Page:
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Federal oil and gas leasing needs overhaul, analyst says
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Federal oil and gas leasing needs overhaul, analyst says

Oil and gas leases on federal land are past due for revision according to former Montana revenue director Dan Bucks in a report released Wednesday.

The report comes four months into President Joe Biden’s pause on oil and gas leases. Bucks said Wednesday that decades have gone by without a meaningful revision to the leasing program managed by The Department of Interior.

“Montana and Montanans have been especially harmed by wasteful, non-productive federal leasing,” Bucks said during a press call. “Interior has burdened Montana with over a million acres of suspended oil and gas leases, more than any other lower-48 state. Suspended leases produce no oil and gas and not a single penny of rental or any kind of revenue for the public.”

Bucks produced a similar report with Taxpayers for Common Sense in 2015, as the Obama administration suspended oil, gas and coal leases to study whether the public was getting a fair price from extraction. Wednesday’s findings were similar in that he found that the federal royalty rate of 12.5% for onshore oil and gas was significantly lower than the median royalty rate of 19.37% collected by states. He suggested the federal government set onshore royalties at 18.75%, which is the offshore rate. He suggested adjusting for inflation minimum rental rates and lease bids established in the 1980s.

The new report was commissioned by the Wilderness Society. The publication noted that more than 3 million acres of federal land were locked in leases that were not resulting and oil and gas production. Several states have shortened oil and gas leases to promote development. Montana is an outlier with primary lease of 10 years.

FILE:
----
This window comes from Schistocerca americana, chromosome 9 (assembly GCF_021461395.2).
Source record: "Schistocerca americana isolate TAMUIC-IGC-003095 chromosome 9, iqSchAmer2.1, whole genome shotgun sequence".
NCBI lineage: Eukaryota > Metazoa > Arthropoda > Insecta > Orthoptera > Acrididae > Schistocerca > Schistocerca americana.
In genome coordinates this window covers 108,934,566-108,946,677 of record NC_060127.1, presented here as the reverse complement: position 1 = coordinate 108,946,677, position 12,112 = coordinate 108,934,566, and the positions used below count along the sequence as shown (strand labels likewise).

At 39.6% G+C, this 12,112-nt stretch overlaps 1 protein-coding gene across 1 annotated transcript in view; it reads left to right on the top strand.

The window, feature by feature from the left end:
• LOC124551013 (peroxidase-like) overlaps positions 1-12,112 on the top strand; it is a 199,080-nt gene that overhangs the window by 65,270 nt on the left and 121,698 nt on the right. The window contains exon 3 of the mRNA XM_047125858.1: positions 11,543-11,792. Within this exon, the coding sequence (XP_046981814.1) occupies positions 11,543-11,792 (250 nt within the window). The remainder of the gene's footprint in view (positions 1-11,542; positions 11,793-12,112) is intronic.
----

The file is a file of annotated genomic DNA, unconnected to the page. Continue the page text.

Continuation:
The Montana Wildlife Federation and Business for Montana Outdoors argue the state would be better served if the federal Bureau of Land Management managed federal lands for multiple use. Both groups support the current pause on leasing.

Congress is divided on the leasing pause. Sen. Steve Daines, a Montana Republican, has introduced a bill to end the pause, which he has called an attack on American energy. Daines is also one of several Republicans attempting to revive development of Keystone XL Pipeline, which sputtered under Donald Trump and was then abandoned by President Biden.

Sen. Jon Tester has proposed ending non-competitive oil and gas leases. There are 1.4 million acres under federal lease in Montana with no production of oil or gas. The Montana Democrat supports the Biden pause on leasing, but has said the pause cannot be permitted to result in job loss.

The Biden administration has promised to issue a report on oil and gas leasing this summer, which Tester is waiting to read.

Although new leases aren’t being issued, oil and gas exploration remains possible on more than 13 million acres of federal land, for which 7,000 drilling permits have been granted.

Montana is one of 24 states that in March sued the Biden administration over the leasing pause.



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